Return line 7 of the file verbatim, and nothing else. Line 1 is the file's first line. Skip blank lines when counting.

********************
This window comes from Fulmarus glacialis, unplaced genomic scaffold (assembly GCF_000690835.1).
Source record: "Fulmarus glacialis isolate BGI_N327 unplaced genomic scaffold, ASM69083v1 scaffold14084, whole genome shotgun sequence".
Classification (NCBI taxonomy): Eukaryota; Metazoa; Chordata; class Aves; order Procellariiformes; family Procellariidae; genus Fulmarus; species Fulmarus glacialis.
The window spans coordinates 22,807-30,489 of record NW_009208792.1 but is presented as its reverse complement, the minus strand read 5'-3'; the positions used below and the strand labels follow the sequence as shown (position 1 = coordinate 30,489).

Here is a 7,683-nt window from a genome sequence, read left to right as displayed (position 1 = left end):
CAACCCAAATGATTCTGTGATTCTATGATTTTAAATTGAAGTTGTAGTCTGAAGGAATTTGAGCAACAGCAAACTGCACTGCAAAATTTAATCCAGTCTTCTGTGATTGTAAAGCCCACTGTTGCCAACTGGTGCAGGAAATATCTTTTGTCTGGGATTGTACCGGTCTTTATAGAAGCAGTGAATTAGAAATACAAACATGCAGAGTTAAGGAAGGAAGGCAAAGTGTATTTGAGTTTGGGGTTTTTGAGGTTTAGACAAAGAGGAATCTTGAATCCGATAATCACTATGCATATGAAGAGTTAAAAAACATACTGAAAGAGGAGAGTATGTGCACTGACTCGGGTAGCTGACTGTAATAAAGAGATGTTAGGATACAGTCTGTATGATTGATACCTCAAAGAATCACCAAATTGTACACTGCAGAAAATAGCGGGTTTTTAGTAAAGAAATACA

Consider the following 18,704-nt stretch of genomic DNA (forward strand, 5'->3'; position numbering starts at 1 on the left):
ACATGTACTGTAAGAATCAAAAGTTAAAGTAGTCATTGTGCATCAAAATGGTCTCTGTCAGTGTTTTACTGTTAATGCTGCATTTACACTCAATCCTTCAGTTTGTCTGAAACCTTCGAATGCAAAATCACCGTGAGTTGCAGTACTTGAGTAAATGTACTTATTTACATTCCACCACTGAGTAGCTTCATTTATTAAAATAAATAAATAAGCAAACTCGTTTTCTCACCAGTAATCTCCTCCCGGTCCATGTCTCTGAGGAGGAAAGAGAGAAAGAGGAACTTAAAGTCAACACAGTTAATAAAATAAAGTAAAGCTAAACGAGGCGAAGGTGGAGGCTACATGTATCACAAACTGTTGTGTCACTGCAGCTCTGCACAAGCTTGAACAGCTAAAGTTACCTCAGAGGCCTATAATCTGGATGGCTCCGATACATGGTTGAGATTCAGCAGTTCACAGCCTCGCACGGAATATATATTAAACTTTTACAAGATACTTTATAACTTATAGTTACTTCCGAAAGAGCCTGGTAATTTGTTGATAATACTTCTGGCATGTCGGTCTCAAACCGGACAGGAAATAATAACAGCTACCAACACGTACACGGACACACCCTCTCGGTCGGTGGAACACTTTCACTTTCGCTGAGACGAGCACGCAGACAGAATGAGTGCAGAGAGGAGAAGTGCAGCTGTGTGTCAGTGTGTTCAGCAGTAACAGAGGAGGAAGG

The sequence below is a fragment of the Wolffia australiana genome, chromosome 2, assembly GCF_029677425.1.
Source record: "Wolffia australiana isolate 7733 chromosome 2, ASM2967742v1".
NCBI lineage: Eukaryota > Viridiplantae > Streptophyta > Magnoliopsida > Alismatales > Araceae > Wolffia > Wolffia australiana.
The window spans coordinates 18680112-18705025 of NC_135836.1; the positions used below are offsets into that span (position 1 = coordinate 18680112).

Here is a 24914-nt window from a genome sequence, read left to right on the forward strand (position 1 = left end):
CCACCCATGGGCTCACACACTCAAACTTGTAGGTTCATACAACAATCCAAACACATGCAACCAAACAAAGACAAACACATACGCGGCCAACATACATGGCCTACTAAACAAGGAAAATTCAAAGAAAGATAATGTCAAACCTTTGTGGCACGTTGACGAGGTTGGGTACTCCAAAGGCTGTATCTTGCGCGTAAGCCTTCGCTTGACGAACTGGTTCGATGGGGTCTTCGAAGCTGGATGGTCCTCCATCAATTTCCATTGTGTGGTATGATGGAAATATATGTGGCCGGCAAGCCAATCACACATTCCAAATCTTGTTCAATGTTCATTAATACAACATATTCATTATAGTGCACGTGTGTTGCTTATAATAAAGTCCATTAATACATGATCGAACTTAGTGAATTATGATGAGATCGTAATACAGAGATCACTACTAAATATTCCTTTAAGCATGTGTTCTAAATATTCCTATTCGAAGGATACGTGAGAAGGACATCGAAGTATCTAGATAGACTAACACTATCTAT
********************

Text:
Consider the following 18,704-nt stretch of genomic DNA (forward strand, 5'->3'; position numbering starts at 1 on the left):